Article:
For most of us, the thought of taking up a Muay Thai lesson and going to a martial arts, specifically, a Muay Thai gym, for the first time can be daunting.
Here are a few myths, facts and tips that should help you know what you should expect once you take that first step through the door.
- Respect is important. Respect, not just the trainers, but the other students and even the gym itself. If you borrow gear from the gym, take care of it and return it properly once you’re finished using. If you’re sparring or training with someone and you see that they’re struggling, try to lower your intensity. Respect, after all, is one of the core values in all martial arts.
- Be positive, open and friendly. The gym isn’t just a place where people train. Some fighters consider their gym a second home. So, take care of it and help add to the atmosphere by being positive, open and most important of all, friendly.
- Stay clean. Proper hygiene is important. Always keep your nails and toe nails trimmed. Apply deodorant and never go into the gym with unwashed clothes. If you don’t take care of your hygiene and stay clean, you’ll probably find yourself short of training partners. Are your gloves smelly? Airing them out for a few days should help. For washing and hygiene tips, don’t be afraid to ask for help from others in the gym, or from the trainer.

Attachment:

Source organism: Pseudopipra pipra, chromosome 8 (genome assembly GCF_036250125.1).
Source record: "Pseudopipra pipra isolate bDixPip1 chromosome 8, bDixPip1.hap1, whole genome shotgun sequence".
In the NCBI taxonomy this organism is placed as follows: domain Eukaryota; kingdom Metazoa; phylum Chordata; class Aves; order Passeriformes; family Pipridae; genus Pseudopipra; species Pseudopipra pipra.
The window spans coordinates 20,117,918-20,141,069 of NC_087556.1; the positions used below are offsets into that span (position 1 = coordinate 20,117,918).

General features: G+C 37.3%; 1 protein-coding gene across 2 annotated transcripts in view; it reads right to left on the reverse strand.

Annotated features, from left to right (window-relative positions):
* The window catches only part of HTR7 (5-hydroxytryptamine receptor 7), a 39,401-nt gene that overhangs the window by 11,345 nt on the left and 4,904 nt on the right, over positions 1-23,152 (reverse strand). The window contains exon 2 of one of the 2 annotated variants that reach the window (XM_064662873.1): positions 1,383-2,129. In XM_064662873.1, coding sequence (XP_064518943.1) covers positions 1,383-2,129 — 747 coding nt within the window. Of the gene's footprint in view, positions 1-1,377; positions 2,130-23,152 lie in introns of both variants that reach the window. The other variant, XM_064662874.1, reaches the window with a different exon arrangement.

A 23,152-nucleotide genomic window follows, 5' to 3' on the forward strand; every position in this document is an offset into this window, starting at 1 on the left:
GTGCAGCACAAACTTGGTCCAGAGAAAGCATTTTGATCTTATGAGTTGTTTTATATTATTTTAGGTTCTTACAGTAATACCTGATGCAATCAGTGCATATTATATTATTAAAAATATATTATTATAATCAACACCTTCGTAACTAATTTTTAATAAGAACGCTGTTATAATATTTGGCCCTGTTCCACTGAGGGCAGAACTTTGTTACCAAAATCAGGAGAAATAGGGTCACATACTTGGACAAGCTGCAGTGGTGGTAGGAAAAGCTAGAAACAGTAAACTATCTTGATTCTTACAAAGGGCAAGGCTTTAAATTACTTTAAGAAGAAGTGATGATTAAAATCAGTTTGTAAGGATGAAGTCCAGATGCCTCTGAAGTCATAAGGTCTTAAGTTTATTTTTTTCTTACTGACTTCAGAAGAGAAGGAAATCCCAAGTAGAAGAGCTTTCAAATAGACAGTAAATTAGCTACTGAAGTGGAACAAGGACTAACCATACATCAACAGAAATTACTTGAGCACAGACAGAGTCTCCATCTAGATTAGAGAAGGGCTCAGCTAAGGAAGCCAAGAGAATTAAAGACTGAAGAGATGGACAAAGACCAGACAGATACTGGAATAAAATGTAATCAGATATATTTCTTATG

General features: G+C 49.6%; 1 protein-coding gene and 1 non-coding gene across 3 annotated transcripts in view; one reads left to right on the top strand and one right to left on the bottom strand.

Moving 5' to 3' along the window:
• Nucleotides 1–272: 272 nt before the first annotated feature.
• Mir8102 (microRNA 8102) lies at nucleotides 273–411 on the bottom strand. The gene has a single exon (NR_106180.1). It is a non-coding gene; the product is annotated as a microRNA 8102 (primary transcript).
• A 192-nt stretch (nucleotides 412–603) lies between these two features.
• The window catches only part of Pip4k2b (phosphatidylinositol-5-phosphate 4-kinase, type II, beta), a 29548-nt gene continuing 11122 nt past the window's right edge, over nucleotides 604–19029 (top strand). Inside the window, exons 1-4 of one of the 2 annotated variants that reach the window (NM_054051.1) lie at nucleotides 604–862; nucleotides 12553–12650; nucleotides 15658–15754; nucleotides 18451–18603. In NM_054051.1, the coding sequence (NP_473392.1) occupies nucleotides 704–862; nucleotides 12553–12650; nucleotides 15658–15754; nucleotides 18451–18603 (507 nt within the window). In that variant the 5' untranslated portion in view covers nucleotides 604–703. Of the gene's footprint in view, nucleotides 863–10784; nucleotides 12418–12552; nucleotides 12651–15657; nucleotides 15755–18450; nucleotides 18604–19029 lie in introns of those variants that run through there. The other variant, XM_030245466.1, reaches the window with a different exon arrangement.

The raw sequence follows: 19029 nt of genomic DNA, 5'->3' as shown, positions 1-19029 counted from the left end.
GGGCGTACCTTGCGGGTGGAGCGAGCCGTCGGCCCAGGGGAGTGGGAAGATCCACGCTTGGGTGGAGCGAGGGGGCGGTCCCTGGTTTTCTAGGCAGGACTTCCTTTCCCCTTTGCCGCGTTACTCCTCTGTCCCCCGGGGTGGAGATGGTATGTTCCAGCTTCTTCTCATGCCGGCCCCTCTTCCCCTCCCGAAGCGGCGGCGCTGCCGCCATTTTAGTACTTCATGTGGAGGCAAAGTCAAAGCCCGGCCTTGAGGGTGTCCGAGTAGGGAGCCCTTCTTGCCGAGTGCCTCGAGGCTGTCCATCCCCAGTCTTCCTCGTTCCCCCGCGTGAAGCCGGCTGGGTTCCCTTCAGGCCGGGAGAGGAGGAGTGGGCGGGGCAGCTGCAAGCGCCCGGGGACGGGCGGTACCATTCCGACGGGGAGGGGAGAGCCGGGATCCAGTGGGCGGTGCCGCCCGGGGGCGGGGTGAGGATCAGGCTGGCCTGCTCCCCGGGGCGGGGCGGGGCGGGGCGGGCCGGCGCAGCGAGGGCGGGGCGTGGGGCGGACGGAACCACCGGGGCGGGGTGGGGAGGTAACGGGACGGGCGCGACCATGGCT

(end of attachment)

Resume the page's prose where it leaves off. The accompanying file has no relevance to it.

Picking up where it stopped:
- Never wear shoes on the mat. While some gyms aren’t quite so strict with this rule, it’s best to assume that shoes are not allowed in mats. This is especially important when you’re taking a Muay Thai lesson, or entering an MMA or Brazilian Jiujitsu gym.
- Don’t ever try to hurt others. It doesn’t matter how good or how fast of a learner you are, if your aim is to hurt others while in the gym, then you better leave. That is, if you haven’t been thrown out already. Don’t be the one guy that has a reputation for all the wrong reasons. Always try to keep things playful and fun for everyone.
- Know that sparring is encouraged. If you’re not keen on sparring, then no biggie, most trainers won’t force you. But, if it were up to them, they’ll want you to spar, even on your first day. If given the chance, go for it. It doesn’t really matter if you’re no good at Muay Thai yet. Sparring is a great way to learn on the go, especially for beginners.
Taking up a Muay Thai lesson at the gym doesn’t mean that you’re just there to learn martial arts. Remember that you’re also there to make some new friends, some of which could end up being some of the greatest friends you’ll ever meet. So, treat each other with respect, especially your training partners and coaches, and they’ll likely do the same to you.
Learning martial arts should be fun, so try to do your part to keep it that way.